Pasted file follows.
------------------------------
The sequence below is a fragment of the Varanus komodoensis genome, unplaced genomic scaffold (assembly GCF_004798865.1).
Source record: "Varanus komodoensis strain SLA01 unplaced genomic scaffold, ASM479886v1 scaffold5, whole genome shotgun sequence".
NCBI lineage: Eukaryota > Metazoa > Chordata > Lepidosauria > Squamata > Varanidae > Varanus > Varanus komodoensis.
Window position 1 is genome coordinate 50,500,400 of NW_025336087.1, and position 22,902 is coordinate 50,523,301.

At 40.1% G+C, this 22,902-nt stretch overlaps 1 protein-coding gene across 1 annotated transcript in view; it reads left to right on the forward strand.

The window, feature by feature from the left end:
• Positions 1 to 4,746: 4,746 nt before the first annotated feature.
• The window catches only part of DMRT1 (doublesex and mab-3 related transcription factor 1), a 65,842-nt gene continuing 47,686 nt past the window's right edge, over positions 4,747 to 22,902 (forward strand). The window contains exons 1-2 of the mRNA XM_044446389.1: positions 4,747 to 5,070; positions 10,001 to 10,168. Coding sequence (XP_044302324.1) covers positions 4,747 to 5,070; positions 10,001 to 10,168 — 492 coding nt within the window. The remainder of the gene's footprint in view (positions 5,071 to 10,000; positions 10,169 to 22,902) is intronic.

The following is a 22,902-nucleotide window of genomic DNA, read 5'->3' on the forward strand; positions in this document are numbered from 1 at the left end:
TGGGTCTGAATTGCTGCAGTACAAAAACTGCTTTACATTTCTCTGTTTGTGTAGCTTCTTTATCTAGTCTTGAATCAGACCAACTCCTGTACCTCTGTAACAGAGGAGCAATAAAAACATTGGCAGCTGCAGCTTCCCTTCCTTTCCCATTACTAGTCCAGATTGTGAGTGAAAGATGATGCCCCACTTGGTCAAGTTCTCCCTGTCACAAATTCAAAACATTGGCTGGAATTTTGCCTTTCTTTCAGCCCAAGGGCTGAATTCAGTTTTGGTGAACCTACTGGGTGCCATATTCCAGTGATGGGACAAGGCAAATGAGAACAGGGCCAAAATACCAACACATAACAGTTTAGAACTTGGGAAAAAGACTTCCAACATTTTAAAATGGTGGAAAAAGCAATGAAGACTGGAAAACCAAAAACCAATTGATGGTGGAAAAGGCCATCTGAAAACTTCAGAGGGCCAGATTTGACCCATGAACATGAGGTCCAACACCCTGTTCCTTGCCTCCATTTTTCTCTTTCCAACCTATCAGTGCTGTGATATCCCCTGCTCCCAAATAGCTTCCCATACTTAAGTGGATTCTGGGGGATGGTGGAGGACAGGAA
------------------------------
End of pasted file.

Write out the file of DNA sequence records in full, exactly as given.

The sequence below is a fragment of the Varanus komodoensis genome, unplaced genomic scaffold (assembly GCF_004798865.1).
Source record: "Varanus komodoensis strain SLA01 unplaced genomic scaffold, ASM479886v1 scaffold5, whole genome shotgun sequence".
NCBI lineage: Eukaryota > Metazoa > Chordata > Lepidosauria > Squamata > Varanidae > Varanus > Varanus komodoensis.
Window position 1 is genome coordinate 50,500,400 of NW_025336087.1, and position 22,902 is coordinate 50,523,301.

At 40.1% G+C, this 22,902-nt stretch overlaps 1 protein-coding gene across 1 annotated transcript in view; it reads left to right on the forward strand.

The window, feature by feature from the left end:
• Positions 1 to 4,746: 4,746 nt before the first annotated feature.
• The window catches only part of DMRT1 (doublesex and mab-3 related transcription factor 1), a 65,842-nt gene continuing 47,686 nt past the window's right edge, over positions 4,747 to 22,902 (forward strand). The window contains exons 1-2 of the mRNA XM_044446389.1: positions 4,747 to 5,070; positions 10,001 to 10,168. Coding sequence (XP_044302324.1) covers positions 4,747 to 5,070; positions 10,001 to 10,168 — 492 coding nt within the window. The remainder of the gene's footprint in view (positions 5,071 to 10,000; positions 10,169 to 22,902) is intronic.

The following is a 22,902-nucleotide window of genomic DNA, read 5'->3' on the forward strand; positions in this document are numbered from 1 at the left end:
TGGGTCTGAATTGCTGCAGTACAAAAACTGCTTTACATTTCTCTGTTTGTGTAGCTTCTTTATCTAGTCTTGAATCAGACCAACTCCTGTACCTCTGTAACAGAGGAGCAATAAAAACATTGGCAGCTGCAGCTTCCCTTCCTTTCCCATTACTAGTCCAGATTGTGAGTGAAAGATGATGCCCCACTTGGTCAAGTTCTCCCTGTCACAAATTCAAAACATTGGCTGGAATTTTGCCTTTCTTTCAGCCCAAGGGCTGAATTCAGTTTTGGTGAACCTACTGGGTGCCATATTCCAGTGATGGGACAAGGCAAATGAGAACAGGGCCAAAATACCAACACATAACAGTTTAGAACTTGGGAAAAAGACTTCCAACATTTTAAAATGGTGGAAAAAGCAATGAAGACTGGAAAACCAAAAACCAATTGATGGTGGAAAAGGCCATCTGAAAACTTCAGAGGGCCAGATTTGACCCATGAACATGAGGTCCAACACCCTGTTCCTTGCCTCCATTTTTCTCTTTCCAACCTATCAGTGCTGTGATATCCCCTGCTCCCAAATAGCTTCCCATACTTAAGTGGATTCTGGGGGATGGTGGAGGACAGGAA